But this one was particularly meaningful when I read it, since I was just getting over a relationship that had screeched to a painful halt. The quote cheered me up quite a bit..If letting go was such a garden-variety occurrence of life, if there was simply no getting away from it, then people had been doing so for centuries past, and so could I. But as I realized later, letting go did not happen naturally, not for me, and maybe not for many other people. Memories of a relationship had to be consciously evicted from my everyday mind – good times purposefully tucked away to a corner of the soul, to be visited only rarely, and bad times cried over many times, before being relegated to some dark nothingness in the depths of nowhere. I did let go, though not very soon, and not effortlessly. And my efforts were of the variety that inconvenienced a lot of close and kind friends at ungodly hours. I had to analyze, dissect, read, discuss, rationalize ad infinitum, before I could be at peace.

Lately I’ve been wondering if one must always live with a slight imprint of the past. Is it possible for a bond that once existed, to become completely irrelevant? I’d imagined that the emotions associated with the past would fade away steadfastly and reliably, with the passage of time – like an attenuating sine wave. There would be the occasional peaks and troughs, but they’d be muted, harmless pulses. And eventually there wouldn’t be even that. But I haven’t yet seen proof of that final closing of the doors. There lingers a tiny flitting channel to the past, a barely-there ghost. It does not bother me much. I could live with it if I had no choice. But oh, I wish I knew how to exorcise it!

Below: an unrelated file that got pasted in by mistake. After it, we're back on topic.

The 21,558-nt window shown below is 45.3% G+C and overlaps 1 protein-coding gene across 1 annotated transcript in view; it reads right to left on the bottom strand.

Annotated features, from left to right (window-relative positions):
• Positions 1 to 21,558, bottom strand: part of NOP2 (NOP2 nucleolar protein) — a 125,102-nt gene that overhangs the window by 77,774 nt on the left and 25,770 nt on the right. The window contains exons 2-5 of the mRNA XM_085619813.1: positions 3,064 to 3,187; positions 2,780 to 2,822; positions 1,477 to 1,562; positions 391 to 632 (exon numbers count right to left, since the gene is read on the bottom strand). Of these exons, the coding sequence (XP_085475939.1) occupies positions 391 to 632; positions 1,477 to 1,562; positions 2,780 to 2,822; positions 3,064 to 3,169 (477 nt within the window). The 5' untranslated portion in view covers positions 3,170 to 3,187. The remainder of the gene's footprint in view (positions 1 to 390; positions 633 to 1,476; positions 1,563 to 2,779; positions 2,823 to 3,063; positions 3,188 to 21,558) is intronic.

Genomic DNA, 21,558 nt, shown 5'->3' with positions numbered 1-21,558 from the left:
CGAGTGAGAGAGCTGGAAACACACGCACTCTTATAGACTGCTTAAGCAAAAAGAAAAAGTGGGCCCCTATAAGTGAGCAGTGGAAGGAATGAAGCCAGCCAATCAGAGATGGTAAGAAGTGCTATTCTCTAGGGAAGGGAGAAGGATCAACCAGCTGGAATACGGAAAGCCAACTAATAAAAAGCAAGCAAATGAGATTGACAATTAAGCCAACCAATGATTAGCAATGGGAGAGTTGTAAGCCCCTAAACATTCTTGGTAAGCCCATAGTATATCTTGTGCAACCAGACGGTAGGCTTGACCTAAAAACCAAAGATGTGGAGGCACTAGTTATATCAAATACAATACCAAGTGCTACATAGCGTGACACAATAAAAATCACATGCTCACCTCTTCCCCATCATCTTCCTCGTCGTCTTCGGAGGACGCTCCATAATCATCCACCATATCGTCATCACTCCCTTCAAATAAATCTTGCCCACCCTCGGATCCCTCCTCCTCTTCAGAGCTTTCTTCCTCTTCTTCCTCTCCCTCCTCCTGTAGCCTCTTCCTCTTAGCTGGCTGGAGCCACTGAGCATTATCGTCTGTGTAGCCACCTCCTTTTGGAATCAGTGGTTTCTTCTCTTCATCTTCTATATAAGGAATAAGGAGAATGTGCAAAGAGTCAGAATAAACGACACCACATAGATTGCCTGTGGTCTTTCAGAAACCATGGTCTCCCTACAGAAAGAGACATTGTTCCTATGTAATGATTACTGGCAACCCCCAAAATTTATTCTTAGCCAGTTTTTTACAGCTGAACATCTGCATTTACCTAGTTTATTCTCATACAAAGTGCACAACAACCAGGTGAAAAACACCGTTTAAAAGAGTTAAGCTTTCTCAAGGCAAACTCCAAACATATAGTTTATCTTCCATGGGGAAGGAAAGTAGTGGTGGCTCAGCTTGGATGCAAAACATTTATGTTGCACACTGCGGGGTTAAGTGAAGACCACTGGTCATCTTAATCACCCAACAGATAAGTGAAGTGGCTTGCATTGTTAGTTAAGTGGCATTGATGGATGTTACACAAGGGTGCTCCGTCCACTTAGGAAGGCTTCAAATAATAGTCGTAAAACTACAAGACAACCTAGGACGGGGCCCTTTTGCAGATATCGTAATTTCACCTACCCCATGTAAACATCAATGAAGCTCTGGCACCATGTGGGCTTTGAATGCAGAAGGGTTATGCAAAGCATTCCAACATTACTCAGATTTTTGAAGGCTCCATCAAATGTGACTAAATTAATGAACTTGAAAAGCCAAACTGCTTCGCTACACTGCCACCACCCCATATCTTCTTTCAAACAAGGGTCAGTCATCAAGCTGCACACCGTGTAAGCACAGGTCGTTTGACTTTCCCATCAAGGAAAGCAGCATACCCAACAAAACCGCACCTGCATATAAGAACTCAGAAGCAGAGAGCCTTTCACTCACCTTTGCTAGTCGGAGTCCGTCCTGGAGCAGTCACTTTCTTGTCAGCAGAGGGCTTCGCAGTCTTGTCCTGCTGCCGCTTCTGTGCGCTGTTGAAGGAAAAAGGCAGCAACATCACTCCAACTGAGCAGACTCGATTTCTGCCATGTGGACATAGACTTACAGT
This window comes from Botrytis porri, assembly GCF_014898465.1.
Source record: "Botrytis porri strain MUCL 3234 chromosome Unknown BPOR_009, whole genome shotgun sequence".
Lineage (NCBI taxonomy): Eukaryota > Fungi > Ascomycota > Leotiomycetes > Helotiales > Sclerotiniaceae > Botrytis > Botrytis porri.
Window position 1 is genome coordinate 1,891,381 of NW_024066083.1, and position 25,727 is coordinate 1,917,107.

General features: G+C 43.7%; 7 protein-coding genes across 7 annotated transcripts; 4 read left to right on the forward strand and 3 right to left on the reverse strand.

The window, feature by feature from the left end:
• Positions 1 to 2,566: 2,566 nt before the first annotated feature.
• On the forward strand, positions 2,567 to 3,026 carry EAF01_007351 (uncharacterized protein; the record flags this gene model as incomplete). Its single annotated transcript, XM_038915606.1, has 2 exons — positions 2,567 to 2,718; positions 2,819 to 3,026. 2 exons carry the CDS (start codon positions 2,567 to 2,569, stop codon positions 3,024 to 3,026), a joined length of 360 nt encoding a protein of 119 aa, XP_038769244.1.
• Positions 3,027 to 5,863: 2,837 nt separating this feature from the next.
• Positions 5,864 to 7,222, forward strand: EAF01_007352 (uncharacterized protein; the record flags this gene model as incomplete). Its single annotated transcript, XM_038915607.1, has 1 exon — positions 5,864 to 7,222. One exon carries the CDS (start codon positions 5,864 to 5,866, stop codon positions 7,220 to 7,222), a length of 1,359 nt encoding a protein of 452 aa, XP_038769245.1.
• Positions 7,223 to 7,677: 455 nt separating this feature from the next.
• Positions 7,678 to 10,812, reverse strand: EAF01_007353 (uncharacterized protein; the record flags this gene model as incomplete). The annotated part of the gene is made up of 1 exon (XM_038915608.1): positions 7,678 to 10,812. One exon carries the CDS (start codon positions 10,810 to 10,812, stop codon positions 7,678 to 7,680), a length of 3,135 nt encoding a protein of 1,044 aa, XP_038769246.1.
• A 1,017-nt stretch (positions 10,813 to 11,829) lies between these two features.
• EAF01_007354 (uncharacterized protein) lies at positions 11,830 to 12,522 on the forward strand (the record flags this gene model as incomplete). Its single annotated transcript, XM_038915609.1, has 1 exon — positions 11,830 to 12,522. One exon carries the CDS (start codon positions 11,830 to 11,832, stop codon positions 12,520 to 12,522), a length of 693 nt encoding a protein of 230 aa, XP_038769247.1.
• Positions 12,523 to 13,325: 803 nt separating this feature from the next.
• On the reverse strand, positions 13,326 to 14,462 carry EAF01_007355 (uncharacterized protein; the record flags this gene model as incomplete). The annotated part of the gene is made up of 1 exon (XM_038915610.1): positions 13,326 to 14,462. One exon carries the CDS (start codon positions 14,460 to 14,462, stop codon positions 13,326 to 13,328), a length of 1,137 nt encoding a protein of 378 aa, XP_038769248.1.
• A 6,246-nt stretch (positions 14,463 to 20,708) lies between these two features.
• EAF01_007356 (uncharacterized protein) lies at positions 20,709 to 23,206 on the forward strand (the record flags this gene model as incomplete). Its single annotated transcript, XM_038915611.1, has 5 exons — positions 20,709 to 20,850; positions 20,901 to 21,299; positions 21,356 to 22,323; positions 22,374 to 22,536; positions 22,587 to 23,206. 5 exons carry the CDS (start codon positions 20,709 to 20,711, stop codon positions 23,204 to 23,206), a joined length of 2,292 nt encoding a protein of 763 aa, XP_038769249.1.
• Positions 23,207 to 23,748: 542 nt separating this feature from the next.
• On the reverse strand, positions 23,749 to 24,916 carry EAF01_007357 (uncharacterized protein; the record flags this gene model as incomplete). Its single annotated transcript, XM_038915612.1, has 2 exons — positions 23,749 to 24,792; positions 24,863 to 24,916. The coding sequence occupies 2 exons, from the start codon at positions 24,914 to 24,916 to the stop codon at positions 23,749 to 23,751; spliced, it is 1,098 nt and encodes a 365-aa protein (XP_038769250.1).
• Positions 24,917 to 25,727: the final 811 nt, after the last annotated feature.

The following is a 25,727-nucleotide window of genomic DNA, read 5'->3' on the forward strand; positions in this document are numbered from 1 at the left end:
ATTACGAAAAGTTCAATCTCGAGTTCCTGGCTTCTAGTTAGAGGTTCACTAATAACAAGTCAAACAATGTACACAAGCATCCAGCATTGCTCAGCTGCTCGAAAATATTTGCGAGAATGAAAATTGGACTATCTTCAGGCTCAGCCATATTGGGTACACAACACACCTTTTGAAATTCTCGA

Heavy weather

Ennui lands thick and sure of itself
On a dreary damp evening
That was just a while ago alive and rainbow-kissed
And gloriously full of hidden adventure

Now the raindrops lay huddled in pools
Wanly reflecting disgruntled faces
And inconsiderate wheels splashing
Their way through the city

The very air is glum and sulking
And frowning and brooding
There’s heavy weather out there
And in my mind too, this night

9 things that only people who read lists on the net understand

1. Lists are addictive. You may dislike reading them, but you’ll read through to the end.

2. Most lists are black-and-white, and sure of themselves, like the above point.

3. After you’ve read a few, you realize they’re easy to write – even easier than bad poetry. There’s nothing stopping you from writing one yourself, and that is how you help perpetuate the listicle epidemic.

4. You can always relate to a few points in a list, and depending on your level of gullibility, convince yourself into believing the rest.

5. These points are mostly bunk, but you knew that already.

6. Like any successful gimmick, lists are designed to make their target audience feel smug for being able to understand and relate to something that most people cannot. You may know this, but you read on and feel smug.

7. After a while, you cannot read long, high-on-content articles anymore. Unless they’re bullet-pointed and flattering to your ego.

8. And even if they are, you’re like, where is the GIF that will explain to me what I could understand just as well from the writing, if I only focused a little.

. stick_figure_search_clues_anim_500_wht

9. As much as one part of you cannot help reading list after list, there’s one more part wishing sincerely for the extinction of this format, and soon.

One year

One year in, and

You’re still awesome, you didn’t turn out to be

A wolf in sheep’s clothing – because you see,